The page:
John Di Lemme interviews Annie Marie Delgado, Conservative Watch USA Founder, LIVE on the CBJ Real News Podcast Show. ✅ Want More *Real News* go to… http://www.ConservativeBusinessJournal.com/updateme ✅ Affordable healthcare Coverage. You'll experience comprehensive, accessible, inclusive healthcare coverage for less! Yes, we are Excited to offer Affordable Healthcare Coverage. Interested in knowing about it? Let us know… Call/Text (561) 847-3467 Right Now and say “Healthcare“ ✅ How to Bulletproof Your Identity from Thieves… The #1 Secret Weapon to Protect Your Identity from Online Scammers (and we use it too!) Yes, it blows away all of the other ID protection programs that you're likely thinking of! Interested in knowing about it? Let us know… Call/Text (561) 847-3467 Right Now and say “ID Theft” ✅ The #1 Secret on How to CANCEL the Cancel Culture is to support Conservative Business Owners and Entrepreneurs by going to www.ConservativeMarketplace.com Thank you for the Support! We are Always Open and WE LOVE PATRIOTS! Plus we offer a Mask Free – Vax Free Shopping Experience. Now go Shop away at over 150 Items in the Conservative Marketplace… www.ConservativeMarketplace.com ✅ Subscribe to John Di Lemme's Clouthub Channel and be notified of all LIVE Shows at https://clouthub.com/c/cbjrealnews ✅ Follow John Di Lemme and the CBJ Real News on Telegram at https://t.me/cbjrealnews ✅ Support Patriot Mike Lindell and Receive Up to 66% Off Your Entire Order… Go to www.MyPillow.com/cbj and use Promo Code CBJ to receive your INSTANT Savings!
In this episode, John Di Lemme interviews Dr. Kandiss Taylor about the Election Fraud in Georgia. ✅ Want More *Real News* go to… http://www.ConservativeBusinessJournal.com/updateme ✅ Affordable healthcare Coverage. You'll experience comprehensive, accessible, inclusive healthcare coverage for less! Yes, we are Excited to offer Affordable Healthcare Coverage. Interested in knowing about it? Let us know… Call/Text (561) 847-3467 Right Now and say “Healthcare“ ✅ How to Bulletproof Your Identity from Thieves… The #1 Secret Weapon to Protect Your Identity from Online Scammers (and we use it too!) Yes, it blows away all of the other ID protection programs that you're likely thinking of! Interested in knowing about it? Let us know… Call/Text (561) 847-3467 Right Now and say “ID Theft” ✅ The #1 Secret on How to CANCEL the Cancel Culture is to support Conservative Business Owners and Entrepreneurs by going to www.ConservativeMarketplace.com Thank you for the Support! We are Always Open and WE LOVE PATRIOTS! Plus we offer a Mask Free – Vax Free Shopping Experience. Now go Shop away at over 150 Items in the Conservative Marketplace… www.ConservativeMarketplace.com ✅ Subscribe to John Di Lemme's Clouthub Channel and be notified of all LIVE Shows at https://clouthub.com/c/cbjrealnews ✅ Follow John Di Lemme and the CBJ Real News on Telegram at https://t.me/cbjrealnews ✅ Support Patriot Mike Lindell and Receive Up to 66% Off Your Entire Order… Go to www.MyPillow.com/cbj and use Promo Code CBJ to receive your INSTANT Savings!
LIVE on the CBJ Real News Podcast Show, John Di Lemme interviews Dr. Kandiss Taylor about the Election Fraud in Georgia. ✅ Want More *Real News* go to… http://www.ConservativeBusinessJournal.com/updateme ✅ Affordable healthcare Coverage. You'll experience comprehensive, accessible, inclusive healthcare coverage for less! Yes, we are Excited to offer Affordable Healthcare Coverage. Interested in knowing about it? Let us know… Call/Text (561) 847-3467 Right Now and say “Healthcare“ ✅ How to Bulletproof Your Identity from Thieves… The #1 Secret Weapon to Protect Your Identity from Online Scammers (and we use it too!) Yes, it blows away all of the other ID protection programs that you're likely thinking of! Interested in knowing about it? Let us know… Call/Text (561) 847-3467 Right Now and say “ID Theft” ✅ The #1 Secret on How to CANCEL the Cancel Culture is to support Conservative Business Owners and Entrepreneurs by going to www.ConservativeMarketplace.com Thank you for the Support! We are Always Open and WE LOVE PATRIOTS! Plus we offer a Mask Free – Vax Free Shopping Experience. Now go Shop away at over 150 Items in the Conservative Marketplace… www.ConservativeMarketplace.com ✅ Subscribe to John Di Lemme's Clouthub Channel and be notified of all LIVE Shows at https://clouthub.com/c/cbjrealnews ✅ Follow John Di Lemme and the CBJ Real News on Telegram at https://t.me/cbjrealnews ✅ Support Patriot Mike Lindell and Receive Up to 66% Off Your Entire Order… Go to www.MyPillow.com/cbj and use Promo Code CBJ to receive your INSTANT Savings!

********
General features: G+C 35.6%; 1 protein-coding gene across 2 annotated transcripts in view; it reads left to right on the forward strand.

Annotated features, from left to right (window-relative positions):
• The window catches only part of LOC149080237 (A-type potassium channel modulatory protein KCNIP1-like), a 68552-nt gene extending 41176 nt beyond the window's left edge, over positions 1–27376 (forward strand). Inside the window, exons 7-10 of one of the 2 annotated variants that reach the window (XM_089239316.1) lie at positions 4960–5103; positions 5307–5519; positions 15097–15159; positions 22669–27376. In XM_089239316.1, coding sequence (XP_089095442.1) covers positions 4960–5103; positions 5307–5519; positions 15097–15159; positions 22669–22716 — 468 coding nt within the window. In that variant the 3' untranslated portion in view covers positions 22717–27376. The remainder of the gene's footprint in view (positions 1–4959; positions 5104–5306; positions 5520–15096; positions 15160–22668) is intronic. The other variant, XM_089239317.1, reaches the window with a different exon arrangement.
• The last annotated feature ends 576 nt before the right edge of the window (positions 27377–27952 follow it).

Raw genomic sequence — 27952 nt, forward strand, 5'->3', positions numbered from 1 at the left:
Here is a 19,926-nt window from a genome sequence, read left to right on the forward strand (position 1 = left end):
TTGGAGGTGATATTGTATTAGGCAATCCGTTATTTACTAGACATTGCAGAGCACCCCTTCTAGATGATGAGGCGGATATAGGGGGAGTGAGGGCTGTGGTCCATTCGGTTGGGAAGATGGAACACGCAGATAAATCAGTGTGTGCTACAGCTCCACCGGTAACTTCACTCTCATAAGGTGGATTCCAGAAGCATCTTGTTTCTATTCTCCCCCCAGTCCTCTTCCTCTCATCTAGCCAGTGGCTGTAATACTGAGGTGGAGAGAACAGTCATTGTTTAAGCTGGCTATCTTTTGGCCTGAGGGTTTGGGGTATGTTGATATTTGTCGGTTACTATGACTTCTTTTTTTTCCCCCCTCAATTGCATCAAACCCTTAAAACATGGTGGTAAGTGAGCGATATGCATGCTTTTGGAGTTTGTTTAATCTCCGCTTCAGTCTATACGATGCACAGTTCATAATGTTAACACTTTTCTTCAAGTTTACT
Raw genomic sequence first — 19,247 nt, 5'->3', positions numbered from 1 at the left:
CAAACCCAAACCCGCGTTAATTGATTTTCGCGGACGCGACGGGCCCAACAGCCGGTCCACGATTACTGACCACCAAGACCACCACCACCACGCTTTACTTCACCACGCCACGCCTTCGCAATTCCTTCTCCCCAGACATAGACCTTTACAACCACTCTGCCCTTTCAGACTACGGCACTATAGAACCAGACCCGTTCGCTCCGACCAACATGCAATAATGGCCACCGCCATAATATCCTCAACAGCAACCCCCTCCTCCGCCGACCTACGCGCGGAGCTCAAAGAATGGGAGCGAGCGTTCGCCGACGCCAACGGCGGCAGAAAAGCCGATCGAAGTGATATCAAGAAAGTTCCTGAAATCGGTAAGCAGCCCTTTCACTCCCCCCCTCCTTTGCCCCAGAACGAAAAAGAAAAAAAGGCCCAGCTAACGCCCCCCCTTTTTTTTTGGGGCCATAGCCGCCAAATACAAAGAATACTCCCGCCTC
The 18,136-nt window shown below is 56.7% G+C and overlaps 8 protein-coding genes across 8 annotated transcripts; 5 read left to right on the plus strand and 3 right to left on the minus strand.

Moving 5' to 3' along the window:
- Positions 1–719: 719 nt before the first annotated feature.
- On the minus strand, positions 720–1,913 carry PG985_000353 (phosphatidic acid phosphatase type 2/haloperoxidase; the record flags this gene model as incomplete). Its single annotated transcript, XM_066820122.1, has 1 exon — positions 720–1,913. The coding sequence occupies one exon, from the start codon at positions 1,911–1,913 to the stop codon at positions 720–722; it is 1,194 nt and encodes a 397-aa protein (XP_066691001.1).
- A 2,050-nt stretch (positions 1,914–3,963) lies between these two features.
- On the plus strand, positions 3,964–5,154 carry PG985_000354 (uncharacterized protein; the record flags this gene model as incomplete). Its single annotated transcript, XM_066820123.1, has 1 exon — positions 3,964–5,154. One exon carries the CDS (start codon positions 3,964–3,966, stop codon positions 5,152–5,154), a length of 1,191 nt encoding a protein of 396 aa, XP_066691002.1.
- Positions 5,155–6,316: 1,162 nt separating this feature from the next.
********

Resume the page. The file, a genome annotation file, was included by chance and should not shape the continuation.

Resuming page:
LIVE on the CBJ Real News Podcast Show, John Di Lemme interviews Dr. Betsy Eads about the SCAM of the Money Pox plus Special Guest MAGA Monkey!” ✅ Want More *Real News* go to… http://www.ConservativeBusinessJournal.com/updateme ✅ Affordable healthcare Coverage. You'll experience comprehensive, accessible, inclusive healthcare coverage for less! Yes, we are Excited to offer Affordable Healthcare Coverage. Interested in knowing about it? Let us know… Call/Text (561) 847-3467 Right Now and say “Healthcare“ ✅ How to Bulletproof Your Identity from Thieves… The #1 Secret Weapon to Protect Your Identity from Online Scammers (and we use it too!) Yes, it blows away all of the other ID protection programs that you're likely thinking of! Interested in knowing about it? Let us know… Call/Text (561) 847-3467 Right Now and say “ID Theft” ✅ The #1 Secret on How to CANCEL the Cancel Culture is to support Conservative Business Owners and Entrepreneurs by going to www.ConservativeMarketplace.com Thank you for the Support! We are Always Open and WE LOVE PATRIOTS! Plus we offer a Mask Free – Vax Free Shopping Experience. Now go Shop away at over 150 Items in the Conservative Marketplace… www.ConservativeMarketplace.com ✅ Subscribe to John Di Lemme's Clouthub Channel and be notified of all LIVE Shows at https://clouthub.com/c/cbjrealnews ✅ Follow John Di Lemme and the CBJ Real News on Telegram at https://t.me/cbjrealnews ✅ Support Patriot Mike Lindell and Receive Up to 66% Off Your Entire Order… Go to www.MyPillow.com/cbj and use Promo Code CBJ to receive your INSTANT Savings!
In this episode, John Di Lemme interviews Dr. Betsy Eads about the SCAM of the Money Pox plus Special Guest MAGA Monkey!” ✅ Want More *Real News* go to… http://www.ConservativeBusinessJournal.com/updateme ✅ Affordable healthcare Coverage. You'll experience comprehensive, accessible, inclusive healthcare coverage for less! Yes, we are Excited to offer Affordable Healthcare Coverage. Interested in knowing about it? Let us know… Call/Text (561) 847-3467 Right Now and say “Healthcare“ ✅ How to Bulletproof Your Identity from Thieves… The #1 Secret Weapon to Protect Your Identity from Online Scammers (and we use it too!) Yes, it blows away all of the other ID protection programs that you're likely thinking of! Interested in knowing about it? Let us know… Call/Text (561) 847-3467 Right Now and say “ID Theft” ✅ The #1 Secret on How to CANCEL the Cancel Culture is to support Conservative Business Owners and Entrepreneurs by going to www.ConservativeMarketplace.com Thank you for the Support! We are Always Open and WE LOVE PATRIOTS! Plus we offer a Mask Free – Vax Free Shopping Experience. Now go Shop away at over 150 Items in the Conservative Marketplace… www.ConservativeMarketplace.com ✅ Subscribe to John Di Lemme's Clouthub Channel and be notified of all LIVE Shows at https://clouthub.com/c/cbjrealnews ✅ Follow John Di Lemme and the CBJ Real News on Telegram at https://t.me/cbjrealnews ✅ Support Patriot Mike Lindell and Receive Up to 66% Off Your Entire Order… Go to www.MyPillow.com/cbj and use Promo Code CBJ to receive your INSTANT Savings!